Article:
Police leaders acknowledge that the recruiting crisis is multidimensional, but almost all point to the current anti-police climate — hyperpolitical efforts to de­fund police departments, end qualified-immunity protections, and make policing harder and more personally perilous — as the most significant factor at the mo­ment. Many look at the anti-police riots in Ferguson, Mo., in 2014 as a key turning point in the way the public views police officers.


“I’ve devoted my entire life to the profession. I wouldn’t want to be a police officer today,” said Maria Haberfeld, who chairs the department of law, police science, and criminal-justice administration at John Jay College of Criminal Justice in New York City. “I wouldn’t want to endure the constant criticism and accusations of racism and excessive force.”


Jerry Granderson, director of the Oregon Public Safety Academy, has seen a drastic drop in the number of recruits coming for basic police training in his state. A National Review analysis of his academy’s recruiting list found that in the four years from 2016 to 2019, an average of 494 students attended either basic-police or officer-development courses at the academy each year. That dropped to 290 in 2020. They’ve had only 177 so far in 2021, according to data provided in late August.


Granderson thinks law-enforcement leaders need better messaging for potential recruits. “This is a profession that belongs to the people, and the people should be a part of it,” he says. “I think we need to do a better job to say, ‘Hey, please join our profession.’”


It used to be that law-enforcement agencies didn’t really have to market themselves to bring on quality recruits, says Johnston, the Epic Recruiting co-owner. Despite the longstanding downsides of the profession, “this has just been a career that, ‘Hey, you know what, I think it would be fun to be a cop. Or I’m in the military and I’m looking to transition my career.’” But that’s not the case anymore, at least for now.


Policing agencies need to take control of the narrative that’s emerged around their profession, and around their depart­ments, Johnston says. Depart­ments in­creasingly are competing with one another for local and national talent. Agencies that have built strong relationships with residents and city leaders have a leg up in the recruiting competition.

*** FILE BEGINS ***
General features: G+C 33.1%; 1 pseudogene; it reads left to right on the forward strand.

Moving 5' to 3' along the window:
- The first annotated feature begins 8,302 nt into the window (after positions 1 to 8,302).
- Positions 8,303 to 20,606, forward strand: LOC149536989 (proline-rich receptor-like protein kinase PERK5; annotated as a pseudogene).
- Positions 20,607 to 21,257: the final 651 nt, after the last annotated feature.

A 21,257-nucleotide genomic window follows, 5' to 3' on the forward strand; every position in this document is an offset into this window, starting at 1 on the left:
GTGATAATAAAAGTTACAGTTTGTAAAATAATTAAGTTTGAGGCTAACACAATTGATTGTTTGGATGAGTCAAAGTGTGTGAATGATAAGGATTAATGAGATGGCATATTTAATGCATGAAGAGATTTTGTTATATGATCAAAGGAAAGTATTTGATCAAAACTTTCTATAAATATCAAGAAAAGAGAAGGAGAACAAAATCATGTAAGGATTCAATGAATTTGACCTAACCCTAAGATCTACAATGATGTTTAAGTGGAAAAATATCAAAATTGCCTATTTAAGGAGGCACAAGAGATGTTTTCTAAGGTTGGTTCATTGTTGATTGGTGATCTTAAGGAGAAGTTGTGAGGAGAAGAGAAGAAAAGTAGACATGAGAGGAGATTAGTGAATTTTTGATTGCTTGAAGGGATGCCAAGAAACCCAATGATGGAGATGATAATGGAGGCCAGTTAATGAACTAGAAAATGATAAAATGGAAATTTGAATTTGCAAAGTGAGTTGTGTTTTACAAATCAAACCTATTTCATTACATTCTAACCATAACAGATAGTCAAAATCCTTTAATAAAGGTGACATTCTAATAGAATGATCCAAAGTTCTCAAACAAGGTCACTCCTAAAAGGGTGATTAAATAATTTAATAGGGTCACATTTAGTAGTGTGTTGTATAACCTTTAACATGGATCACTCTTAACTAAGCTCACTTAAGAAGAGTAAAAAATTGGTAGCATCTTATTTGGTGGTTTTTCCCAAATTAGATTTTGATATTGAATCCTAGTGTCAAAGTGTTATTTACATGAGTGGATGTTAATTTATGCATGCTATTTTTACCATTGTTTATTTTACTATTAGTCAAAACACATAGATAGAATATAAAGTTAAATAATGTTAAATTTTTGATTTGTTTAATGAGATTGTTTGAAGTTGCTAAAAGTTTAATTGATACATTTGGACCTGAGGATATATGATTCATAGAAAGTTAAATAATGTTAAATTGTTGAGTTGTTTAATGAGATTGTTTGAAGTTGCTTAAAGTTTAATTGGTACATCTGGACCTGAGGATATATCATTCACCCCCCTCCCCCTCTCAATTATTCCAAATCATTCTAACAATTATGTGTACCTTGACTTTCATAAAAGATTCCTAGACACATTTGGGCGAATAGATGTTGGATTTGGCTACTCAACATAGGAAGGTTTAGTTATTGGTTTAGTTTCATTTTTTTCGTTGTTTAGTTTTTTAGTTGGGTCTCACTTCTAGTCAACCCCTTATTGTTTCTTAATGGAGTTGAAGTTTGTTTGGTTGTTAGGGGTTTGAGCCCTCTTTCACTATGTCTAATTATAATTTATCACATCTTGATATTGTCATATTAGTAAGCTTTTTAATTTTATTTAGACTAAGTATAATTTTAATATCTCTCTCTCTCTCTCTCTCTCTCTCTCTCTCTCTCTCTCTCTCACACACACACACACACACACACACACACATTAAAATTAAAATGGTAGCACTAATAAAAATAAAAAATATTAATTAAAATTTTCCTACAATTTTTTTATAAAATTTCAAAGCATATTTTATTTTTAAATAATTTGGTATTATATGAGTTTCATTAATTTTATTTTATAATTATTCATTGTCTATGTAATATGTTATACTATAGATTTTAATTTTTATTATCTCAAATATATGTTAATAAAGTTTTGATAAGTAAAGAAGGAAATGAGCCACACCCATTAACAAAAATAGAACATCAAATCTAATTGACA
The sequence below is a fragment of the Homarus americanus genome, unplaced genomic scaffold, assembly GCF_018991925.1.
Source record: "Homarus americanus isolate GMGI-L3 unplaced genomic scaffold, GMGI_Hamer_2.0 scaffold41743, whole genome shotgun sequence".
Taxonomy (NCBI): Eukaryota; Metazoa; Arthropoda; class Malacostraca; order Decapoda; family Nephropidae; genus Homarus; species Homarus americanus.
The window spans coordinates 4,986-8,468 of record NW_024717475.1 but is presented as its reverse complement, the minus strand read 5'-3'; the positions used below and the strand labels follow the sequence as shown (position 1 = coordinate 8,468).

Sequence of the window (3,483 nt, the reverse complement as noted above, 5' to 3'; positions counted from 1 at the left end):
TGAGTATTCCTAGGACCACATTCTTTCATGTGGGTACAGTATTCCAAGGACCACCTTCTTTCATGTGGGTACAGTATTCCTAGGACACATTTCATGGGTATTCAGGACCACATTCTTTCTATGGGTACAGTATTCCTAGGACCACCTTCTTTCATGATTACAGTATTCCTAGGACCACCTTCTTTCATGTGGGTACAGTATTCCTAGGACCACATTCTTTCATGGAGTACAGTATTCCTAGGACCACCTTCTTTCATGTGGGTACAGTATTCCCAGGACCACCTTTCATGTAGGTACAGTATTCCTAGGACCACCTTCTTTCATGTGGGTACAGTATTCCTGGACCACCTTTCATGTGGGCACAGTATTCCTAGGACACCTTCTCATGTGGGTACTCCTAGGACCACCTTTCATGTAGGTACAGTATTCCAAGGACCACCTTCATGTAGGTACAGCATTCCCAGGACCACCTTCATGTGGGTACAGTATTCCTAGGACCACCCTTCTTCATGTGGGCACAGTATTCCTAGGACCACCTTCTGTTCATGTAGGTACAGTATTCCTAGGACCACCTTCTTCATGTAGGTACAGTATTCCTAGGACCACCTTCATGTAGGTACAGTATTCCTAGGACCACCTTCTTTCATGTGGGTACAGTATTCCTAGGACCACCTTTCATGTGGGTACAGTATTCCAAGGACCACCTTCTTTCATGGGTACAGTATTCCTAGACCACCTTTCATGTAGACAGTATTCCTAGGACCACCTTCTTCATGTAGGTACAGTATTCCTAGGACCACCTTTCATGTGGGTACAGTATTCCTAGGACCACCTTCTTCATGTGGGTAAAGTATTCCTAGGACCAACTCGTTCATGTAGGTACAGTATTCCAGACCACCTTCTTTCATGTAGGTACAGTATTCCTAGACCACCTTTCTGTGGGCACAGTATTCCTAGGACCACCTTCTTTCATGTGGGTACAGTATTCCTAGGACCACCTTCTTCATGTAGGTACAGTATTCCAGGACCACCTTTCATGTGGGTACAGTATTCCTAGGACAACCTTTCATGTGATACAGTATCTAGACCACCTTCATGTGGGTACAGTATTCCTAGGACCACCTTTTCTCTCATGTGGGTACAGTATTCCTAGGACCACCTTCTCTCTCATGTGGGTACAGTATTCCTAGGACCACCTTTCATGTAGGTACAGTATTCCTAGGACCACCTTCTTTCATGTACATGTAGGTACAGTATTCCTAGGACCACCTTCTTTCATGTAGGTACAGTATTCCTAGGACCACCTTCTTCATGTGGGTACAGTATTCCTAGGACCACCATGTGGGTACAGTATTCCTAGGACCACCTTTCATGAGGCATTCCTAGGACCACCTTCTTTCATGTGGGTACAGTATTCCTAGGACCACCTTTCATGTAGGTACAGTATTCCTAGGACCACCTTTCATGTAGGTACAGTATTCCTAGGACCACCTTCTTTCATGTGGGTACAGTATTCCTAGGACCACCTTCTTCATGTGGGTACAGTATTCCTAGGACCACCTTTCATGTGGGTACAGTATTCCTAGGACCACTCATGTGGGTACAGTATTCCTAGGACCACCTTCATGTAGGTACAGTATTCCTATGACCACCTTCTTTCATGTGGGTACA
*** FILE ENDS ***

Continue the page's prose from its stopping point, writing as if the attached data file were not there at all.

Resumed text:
Epic works with agencies to develop a recruiting plan, and then sends in a crew to shoot, edit, and produce recruiting videos. The videos do show officers aiming guns, making arrests, and riding motorcycles, but they also show officers playing basketball with kids, meeting with local business owners, and simply engaging with people in the community.


It’s this community-service aspect of the job that Johnston said agencies increasingly are trying to sell. “People are not interested in SWAT teams throwing in flash-bangs and apprehending suspects,” he says. “What we need to tell people, and what needs to attract a new generation of police recruits, is, ‘This is an opportunity for you to make a difference.’”


Selling that opportunity to make a difference and to meaningfully engage with a community is one thing; affording new officers the time to do it is another. With a staffing crunch, community-engagement efforts can take a back seat to more pressing, immediate needs — responding to calls, making arrests, writing reports.


Zack, the Asheville chief, says new officers often don’t have the time they need to build relationships with neighborhood leaders, residents, and kids. Instead of being school resource officers — an increasingly in-demand gig — they’re patrolling the streets at night and encountering people who resent them.


“Suddenly, it’s like, ‘Man, I thought I was going to be building relationships,’” Zack says. “No, that other work still has to get done.”


Source: National Review